News & Politics

The Last American in Havana

New laws virtually ban all travel by Americans to Cuba, severely limit family visits by Cuban-Americans, slash the amount of money that can be sent to or spent in the country, and wipe out all sports and educational exchange programs.
The apprehension over the Bush administration's tough new crackdown on American travel and commercial dealings with Cuba was evident in the voice of the Cuban travel official who arranged my recent visit to Cuba under the auspices of the International Literacy and Education Conference. The conference, held annually, is an international gathering of educators, scholars and writers. The travel agency was one of the dwindling few American agencies licensed to handle educational and family visits by Cuban-Americans to Cuba.

The regulations that took effect June 30 will virtually ban all travel by Americans to Cuba, severely limit family visits by Cuban-Americans, slash the amount of money that can be sent to or spent in the country, and wipe out all sports and educational exchange programs. Since last October, hundreds of Americans have been denied licenses to travel. Several have been slapped with hefty fines, and referred for criminal prosecution. The licenses of a dozen travel agencies have been suspended and the property and assets of companies identified as Cuban controlled or owned by Cuban nationals have been seized.

Under the new regulations, if I had sought official approval to travel to the conference the day after I returned the request would have been denied. At the Miami International airport, I, and other conference attendees, were euphemistically branded "selectees." Homeland Security agents specially trained to tightly scrutinize Americans attempting airline travel to Cuba thoroughly worked us over.

The same apprehension in the travel agent's voice I heard in the voices of Cubans I spoke to in a plaza near the old presidential palace on the streets around the Capitolo, in Old Havana, at my hotel, and from an official tour guide.

Some asked anxiously if I thought Bush would be defeated in November, and if things would get better. Some Cubans groused about their plight, and the ubiquitous posters throughout Havana exhorted them to fight fascism, and defend the revolution, and the zealots in the neighborhood Committees for the Defense of the Revolution hammered the U.S. But most seemed too preoccupied with trying to eke out a living and make the best of an increasingly deteriorating situation to engage in U.S. bashing.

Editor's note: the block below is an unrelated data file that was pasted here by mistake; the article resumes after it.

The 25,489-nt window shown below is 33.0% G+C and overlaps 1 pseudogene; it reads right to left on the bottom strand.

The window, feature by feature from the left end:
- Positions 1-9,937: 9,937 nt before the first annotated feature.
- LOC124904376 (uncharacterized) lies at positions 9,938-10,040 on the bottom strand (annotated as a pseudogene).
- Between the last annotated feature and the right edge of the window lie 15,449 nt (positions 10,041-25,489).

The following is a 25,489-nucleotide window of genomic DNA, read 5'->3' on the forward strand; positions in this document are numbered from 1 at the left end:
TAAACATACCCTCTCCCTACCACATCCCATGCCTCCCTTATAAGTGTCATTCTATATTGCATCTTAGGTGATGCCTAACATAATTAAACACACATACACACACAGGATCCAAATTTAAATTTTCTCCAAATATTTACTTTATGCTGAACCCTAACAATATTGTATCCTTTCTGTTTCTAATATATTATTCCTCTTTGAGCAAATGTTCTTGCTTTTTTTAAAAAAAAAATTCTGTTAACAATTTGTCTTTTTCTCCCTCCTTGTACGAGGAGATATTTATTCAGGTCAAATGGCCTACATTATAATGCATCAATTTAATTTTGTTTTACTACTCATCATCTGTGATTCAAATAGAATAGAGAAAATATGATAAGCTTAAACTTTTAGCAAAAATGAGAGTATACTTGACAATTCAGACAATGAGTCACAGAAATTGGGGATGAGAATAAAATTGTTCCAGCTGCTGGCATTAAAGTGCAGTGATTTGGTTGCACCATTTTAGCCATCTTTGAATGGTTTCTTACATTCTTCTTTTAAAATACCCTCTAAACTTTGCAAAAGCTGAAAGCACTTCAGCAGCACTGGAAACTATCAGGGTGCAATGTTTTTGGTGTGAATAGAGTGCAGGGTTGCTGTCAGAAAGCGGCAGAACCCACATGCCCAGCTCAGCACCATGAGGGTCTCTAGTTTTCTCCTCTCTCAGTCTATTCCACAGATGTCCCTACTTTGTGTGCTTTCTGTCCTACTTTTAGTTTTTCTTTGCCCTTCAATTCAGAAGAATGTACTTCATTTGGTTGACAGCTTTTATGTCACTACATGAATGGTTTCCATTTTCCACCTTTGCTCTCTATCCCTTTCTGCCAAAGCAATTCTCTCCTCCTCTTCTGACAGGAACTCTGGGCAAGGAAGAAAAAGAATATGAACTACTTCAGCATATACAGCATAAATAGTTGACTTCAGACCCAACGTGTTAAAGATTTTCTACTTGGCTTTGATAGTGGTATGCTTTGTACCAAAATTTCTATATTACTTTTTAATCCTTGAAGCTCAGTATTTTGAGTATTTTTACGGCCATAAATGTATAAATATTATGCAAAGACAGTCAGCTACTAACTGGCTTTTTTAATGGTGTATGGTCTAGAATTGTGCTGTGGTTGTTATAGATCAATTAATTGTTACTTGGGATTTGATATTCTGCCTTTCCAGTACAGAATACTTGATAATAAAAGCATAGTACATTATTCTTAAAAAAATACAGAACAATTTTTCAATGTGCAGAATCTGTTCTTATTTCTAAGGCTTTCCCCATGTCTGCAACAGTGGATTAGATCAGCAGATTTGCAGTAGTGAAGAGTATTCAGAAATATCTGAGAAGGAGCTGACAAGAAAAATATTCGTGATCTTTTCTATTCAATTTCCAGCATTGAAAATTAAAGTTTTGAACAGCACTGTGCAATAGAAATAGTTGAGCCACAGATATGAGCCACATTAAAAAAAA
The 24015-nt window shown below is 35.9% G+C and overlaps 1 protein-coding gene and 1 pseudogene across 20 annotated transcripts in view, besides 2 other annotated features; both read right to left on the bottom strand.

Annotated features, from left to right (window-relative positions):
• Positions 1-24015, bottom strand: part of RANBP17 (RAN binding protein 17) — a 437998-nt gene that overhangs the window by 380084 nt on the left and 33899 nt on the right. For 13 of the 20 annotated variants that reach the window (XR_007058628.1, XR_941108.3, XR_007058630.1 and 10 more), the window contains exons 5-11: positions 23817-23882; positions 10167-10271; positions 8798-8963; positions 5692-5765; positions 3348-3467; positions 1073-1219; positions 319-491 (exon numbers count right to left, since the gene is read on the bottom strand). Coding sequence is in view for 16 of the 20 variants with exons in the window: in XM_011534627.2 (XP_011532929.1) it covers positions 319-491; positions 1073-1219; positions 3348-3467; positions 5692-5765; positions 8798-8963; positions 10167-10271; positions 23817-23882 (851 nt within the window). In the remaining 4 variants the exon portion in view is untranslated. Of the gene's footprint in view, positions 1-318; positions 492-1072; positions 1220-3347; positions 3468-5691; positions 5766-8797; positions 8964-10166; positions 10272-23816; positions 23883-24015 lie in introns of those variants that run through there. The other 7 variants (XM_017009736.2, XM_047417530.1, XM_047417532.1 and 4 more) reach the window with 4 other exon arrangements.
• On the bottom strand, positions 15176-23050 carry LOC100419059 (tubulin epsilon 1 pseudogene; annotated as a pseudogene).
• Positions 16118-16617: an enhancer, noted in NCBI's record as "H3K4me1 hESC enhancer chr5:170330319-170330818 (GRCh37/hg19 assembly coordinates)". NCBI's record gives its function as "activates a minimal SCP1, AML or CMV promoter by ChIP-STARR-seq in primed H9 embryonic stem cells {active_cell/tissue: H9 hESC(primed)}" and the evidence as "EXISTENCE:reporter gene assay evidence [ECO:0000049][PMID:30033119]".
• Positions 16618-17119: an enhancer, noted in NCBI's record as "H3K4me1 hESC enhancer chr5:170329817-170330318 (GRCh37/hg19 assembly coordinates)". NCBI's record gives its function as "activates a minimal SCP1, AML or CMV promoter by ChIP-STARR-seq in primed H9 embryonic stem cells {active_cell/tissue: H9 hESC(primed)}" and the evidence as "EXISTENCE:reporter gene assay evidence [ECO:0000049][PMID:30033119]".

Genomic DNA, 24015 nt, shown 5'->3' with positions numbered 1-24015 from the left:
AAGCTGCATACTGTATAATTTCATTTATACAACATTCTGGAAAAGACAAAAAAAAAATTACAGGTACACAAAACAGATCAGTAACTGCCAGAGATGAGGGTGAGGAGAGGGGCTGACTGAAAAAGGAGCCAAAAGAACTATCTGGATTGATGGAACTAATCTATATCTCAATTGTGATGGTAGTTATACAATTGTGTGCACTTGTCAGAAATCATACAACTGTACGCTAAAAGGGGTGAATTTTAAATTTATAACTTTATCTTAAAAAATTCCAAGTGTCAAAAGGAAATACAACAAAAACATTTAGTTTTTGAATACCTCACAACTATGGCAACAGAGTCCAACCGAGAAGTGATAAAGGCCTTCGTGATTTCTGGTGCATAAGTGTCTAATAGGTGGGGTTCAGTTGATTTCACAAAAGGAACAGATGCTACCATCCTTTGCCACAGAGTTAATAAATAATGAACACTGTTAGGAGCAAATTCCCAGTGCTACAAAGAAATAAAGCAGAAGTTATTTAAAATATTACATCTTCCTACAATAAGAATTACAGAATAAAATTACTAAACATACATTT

In a bellicose speech to Cuban-American leaders in Miami in February that sounded as much like a Bush campaign speech as a pitch for Cuban freedom, Treasury Secretary John Snow promised that the tougher regulations would tighten the noose around Fidel Castro. But after 45 years of the embargo, and countless failed attempts to knock Castro off, a free market economy, democratic elections and free press seem further than ever from reality in Cuba. The embargo and the new tougher regulations make it even easier for Castro to saber rattle the U.S. while deflecting criticism for the island's growing economic woes, crime, black market dealings, and the comparatively privileged lifestyle of Cuba's elite much evident in the upscale sections near embassy row in Havana.

Though thousands of Havana's poor live in the stately, ornate homes on and around the Malecon where Cuba's wealthy businesspersons and government top cats lived in regal splendor before Castro seized power in 1959, the houses are crumbling and in disrepair. The food rationing, the consumer goods shortages, and the swarm of beggars, panhandlers, hustlers, and con artists on the streets are stark evidence of Cuba's economic misery.

European, Japanese and increasingly Chinese firms and banks have done business with Cuba for years, and European and Japanese made cars clog the streets, and foreigners can charge transactions through Master card and Visa though European banks. But it's American dollars that count the most, and Cubans desperately want and need hard American cash to buy goods cheaper and to further the island's development. The United Nations Economic Commission for Latin America estimated that Cuban-Americans sent nearly $1 billion to family members on the island in 1996. That figure soared during the slight relaxation on travel by Cuban-Americans to the nation during the Clinton administration. At the hotel, when I asked to exchange a few American dollars for Cuban pesos, the manager implored me to keep my dollars.

During the past decade, the U.N. General Assembly has repeatedly condemned the embargo. In that same time, the Soviet Union has collapsed, China has marched toward a free market economy, and the U.S. has normalized relations with Vietnam. The political sea change in those totalitarian countries was accelerated by American cooperation rather than a get-tough approach. Even many Cubans who staunchly oppose Castro say that the best way to loosen Castro's lock, and push Cuba toward democratic reform is to relax restrictions. Even with the embargo, throngs of young people on the streets, clad in Hip Hop dress and sporting MTV hairstyles, are enthralled by American culture and consumerism.

But for now, a thaw in Cuban-American relations remains a pipe dream. And the apprehension that I heard in the voices of many Cubans will remain.
Earl Ofari Hutchinson is an author and political analyst. He is the author of 'The Crisis in Black and Black' (Middle Passage Press).
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